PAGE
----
"What Kind of Bad" is a shocking and well-crafted episode that reveals the very real risks and downsides of the life of a sex worker. Too often the entertainment industry shows sex workers as subhuman, disposable characters — usually as the brunt of a tasteless dead hooker or stripper joke. "The Deuce" portrays the prostitutes with dignity and humanity, so that even the thought of one being killed by a john leaves the audience grief-stricken.
Candy/Eileen had a happy start to the episode. After having sex with her boyfriend, Jack, he asks her if she climaxed — something that no john has ever cared about. She didn't, so she takes matters into her own hands. For someone who has sex as often as she does, it's empowering to see her enjoy it for once.
That feeling of empowerment came crashing down when a john robs Candy and beats her into a bloody pulp. Luckily, the ER doctor tells her, she only has a bruised eye and won't need any stitches. "Lucky me," Candy scoffs.
After that brush with death, she meets with the porn director and takes him up on his offer to have sex in front of the cameras. She might not be working behind the scenes as she had hoped, but at least there's less risk with this job.
Last week, Abby started an Underground Railroad of sorts to help Darlene flee from Larry's clutches. And although Darlene took Abby's ticket to go home, she didn't use it to escape her abusive work environment.
Instead, she went home to bring back Bernice, a young and painfully naive country girl, to add to Larry's harem under the guise of launching her modeling career. That deception and exploitation is what makes this transaction unethical, abhorrent and — most tragically — human trafficking. It's even more disappointing to see it come from a sex worker and not a pimp.
Bernice didn't travel to New York to become a prostitute. And even though she stays, that doesn't mean she wants to be a sex worker; she just doesn't want to go home. That raises an unsettling question: What is she fleeing from back home where she sees working the streets as a better alternative?
What's worse, Bernice is sold between the pimps without her consent like a slave. "Think of yourself as a ballplayer. They get traded all the time," Larry tells Bernice, after he sells her to Rodney for $2,500. Whatever helps you sleep at night, Larry.
This revelation forces the audience to realize that the sex industry is a seedy business, even if there are prostitutes who chose that job. Sure, there is the exchange of goods and services, but the trafficking is an ugly and unavoidable aspect that cannot be ignored. If the industry were regulated by individuals who care about the well-being of its workers, then there wouldn't be as much risk if they were managed by the volatile pimps.
The closest thing that the women of "The Deuce" have to a semblance of normalcy is Vinny's new opportunity from Rudy. It's not a porn studio as I suspected last week, but I wasn't far off: It's a brothel. Rudy assures him that the city wants these businesses, and that the police won't make any arrests.
Whether or not that's true, the fact of the matter is that the demand is there, and they're simply providing the supply.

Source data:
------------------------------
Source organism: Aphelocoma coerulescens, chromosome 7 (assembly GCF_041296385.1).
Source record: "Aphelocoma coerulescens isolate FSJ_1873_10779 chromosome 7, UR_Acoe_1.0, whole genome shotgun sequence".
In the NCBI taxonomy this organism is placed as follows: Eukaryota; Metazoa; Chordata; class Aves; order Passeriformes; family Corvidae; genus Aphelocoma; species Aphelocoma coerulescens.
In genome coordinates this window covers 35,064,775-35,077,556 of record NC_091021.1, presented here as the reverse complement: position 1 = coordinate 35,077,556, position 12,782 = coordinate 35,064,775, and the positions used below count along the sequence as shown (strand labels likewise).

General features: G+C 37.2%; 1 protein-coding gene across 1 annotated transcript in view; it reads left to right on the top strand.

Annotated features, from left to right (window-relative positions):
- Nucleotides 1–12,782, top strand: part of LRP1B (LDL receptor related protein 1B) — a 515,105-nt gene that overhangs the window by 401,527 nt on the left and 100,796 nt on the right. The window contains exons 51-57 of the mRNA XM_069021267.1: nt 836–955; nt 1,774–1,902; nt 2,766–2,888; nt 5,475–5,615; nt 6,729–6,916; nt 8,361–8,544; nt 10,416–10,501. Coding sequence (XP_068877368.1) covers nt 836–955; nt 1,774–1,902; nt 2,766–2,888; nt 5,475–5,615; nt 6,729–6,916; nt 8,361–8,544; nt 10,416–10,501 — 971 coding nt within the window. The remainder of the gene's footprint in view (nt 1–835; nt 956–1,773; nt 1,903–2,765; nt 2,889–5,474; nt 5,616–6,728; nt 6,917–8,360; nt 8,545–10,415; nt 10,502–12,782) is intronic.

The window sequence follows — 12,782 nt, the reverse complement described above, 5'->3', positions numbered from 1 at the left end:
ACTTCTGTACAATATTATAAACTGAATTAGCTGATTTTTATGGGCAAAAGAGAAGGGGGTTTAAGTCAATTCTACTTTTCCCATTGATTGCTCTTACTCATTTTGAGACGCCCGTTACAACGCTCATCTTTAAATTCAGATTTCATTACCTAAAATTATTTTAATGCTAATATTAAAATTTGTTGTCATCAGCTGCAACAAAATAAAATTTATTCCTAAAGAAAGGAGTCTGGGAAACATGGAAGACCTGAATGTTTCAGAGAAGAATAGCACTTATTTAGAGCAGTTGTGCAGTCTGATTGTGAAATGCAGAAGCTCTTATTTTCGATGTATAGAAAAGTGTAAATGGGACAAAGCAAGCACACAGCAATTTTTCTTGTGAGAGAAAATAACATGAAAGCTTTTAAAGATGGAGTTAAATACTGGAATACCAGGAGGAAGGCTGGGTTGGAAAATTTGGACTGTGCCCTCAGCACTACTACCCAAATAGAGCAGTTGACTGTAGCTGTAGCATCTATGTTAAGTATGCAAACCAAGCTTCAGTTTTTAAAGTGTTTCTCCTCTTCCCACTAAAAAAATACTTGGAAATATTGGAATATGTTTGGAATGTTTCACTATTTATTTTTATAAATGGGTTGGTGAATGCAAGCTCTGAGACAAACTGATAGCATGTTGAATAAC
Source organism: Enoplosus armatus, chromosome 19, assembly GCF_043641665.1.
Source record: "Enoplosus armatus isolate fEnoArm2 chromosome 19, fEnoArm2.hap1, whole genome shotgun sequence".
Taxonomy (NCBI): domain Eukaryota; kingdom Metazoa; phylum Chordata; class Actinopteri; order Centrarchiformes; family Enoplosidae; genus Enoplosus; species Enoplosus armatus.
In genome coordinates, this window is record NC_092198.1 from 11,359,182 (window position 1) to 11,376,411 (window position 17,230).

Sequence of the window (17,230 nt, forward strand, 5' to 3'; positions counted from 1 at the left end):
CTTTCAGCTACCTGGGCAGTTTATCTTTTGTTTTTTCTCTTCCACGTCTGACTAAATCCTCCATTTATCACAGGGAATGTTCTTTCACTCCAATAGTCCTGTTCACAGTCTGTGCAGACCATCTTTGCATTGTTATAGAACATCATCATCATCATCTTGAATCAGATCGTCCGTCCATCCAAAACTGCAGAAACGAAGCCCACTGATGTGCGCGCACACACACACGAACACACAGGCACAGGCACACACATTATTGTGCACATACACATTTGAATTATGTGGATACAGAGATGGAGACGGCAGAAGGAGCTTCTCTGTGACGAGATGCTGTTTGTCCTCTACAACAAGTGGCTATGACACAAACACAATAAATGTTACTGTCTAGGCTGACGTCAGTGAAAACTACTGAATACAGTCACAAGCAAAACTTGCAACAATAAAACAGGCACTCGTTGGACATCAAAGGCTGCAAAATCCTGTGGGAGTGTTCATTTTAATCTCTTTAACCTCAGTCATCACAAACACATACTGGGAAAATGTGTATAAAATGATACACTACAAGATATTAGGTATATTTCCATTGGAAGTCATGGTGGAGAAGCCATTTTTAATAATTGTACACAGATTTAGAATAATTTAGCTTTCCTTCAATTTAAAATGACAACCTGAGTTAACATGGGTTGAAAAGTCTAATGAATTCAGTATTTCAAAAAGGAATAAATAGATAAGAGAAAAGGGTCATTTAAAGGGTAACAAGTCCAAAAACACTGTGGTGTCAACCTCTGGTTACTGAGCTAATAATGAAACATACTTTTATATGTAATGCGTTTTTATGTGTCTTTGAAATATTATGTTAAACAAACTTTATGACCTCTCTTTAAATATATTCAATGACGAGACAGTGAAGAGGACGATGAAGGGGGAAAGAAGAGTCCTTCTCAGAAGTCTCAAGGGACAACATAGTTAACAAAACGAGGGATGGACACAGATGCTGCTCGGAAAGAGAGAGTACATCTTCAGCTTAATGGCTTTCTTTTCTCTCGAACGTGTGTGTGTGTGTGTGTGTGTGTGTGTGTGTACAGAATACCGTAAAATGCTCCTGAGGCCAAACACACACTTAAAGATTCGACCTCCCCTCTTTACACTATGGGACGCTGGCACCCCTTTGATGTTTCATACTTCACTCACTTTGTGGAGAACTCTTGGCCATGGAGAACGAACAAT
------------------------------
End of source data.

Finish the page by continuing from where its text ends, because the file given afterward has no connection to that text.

But at first, Vinny doesn't want to run the sex parlor because he "has a lot of respect for those girls." But that's actually the kind of person who the women need to run a brother. Otherwise, they're at the whims of abusive pimps.
"Daddies, husband and pimps — they're all the same," Ashley tells Abby, explaining why Darlene stays in the turbulent business. "They love you for who you are until you try to be someone else. These pimps are upfront about it."
The obvious, glaring difference, however, is that even if Abby's dad stopped supporting her after she dropped out of NYU, as Ashley points out, not all fathers and husbands are guaranteed dirtbags. Pimps, on the other hand, are expected, almost entitled, to treat their women like garbage.
Isn't it ironic?: Abby goes to a house party where her college friends are blasting Nixon and the Vietnam War. When she notices one of them is wearing an army jacket, he replies he's doing it out of irony. "Everybody's ironic, huh?" she says shortly before she leaves.
As tragic as the war overseas is, Abby is more concerned about the horror she has seen on the New York City streets. She has been sitting idly by as women "do all the work and [the pimps] treat them like [expletive]." But now she's starting a revolution, and it all begins by no longer wearing the Hi Hat leotard out of protest. It's more effective than wearing it ironically.
Male fragility: Candy rejects two men who both lash out by belittling her. First, Rodney flatters her and tries to recruit her to his stable, then a potential customer attempts to solicit her from his car. Their words turn from compliments into caustic insults, proving that if she doesn't acquiesce to their requests, then she must be punished by destroying her self-worth. It's a classic form of abuse and misogyny that runs rampant in the sex industry and mainstream society.
Casual sexism: After having sex, Jack insists on giving Eileen money for her cab ride. "You're such a gentleman," she sarcastically says, taking his cash, while he's still naked in bed. It's a scene she's all too familiar with. Their relationship is a welcomed respite from her steady stream of johns, but sadly, his underlying sexism reminds her that misogyny is so ingrained in our culture that it's protocol for her boyfriend to pay her for her time.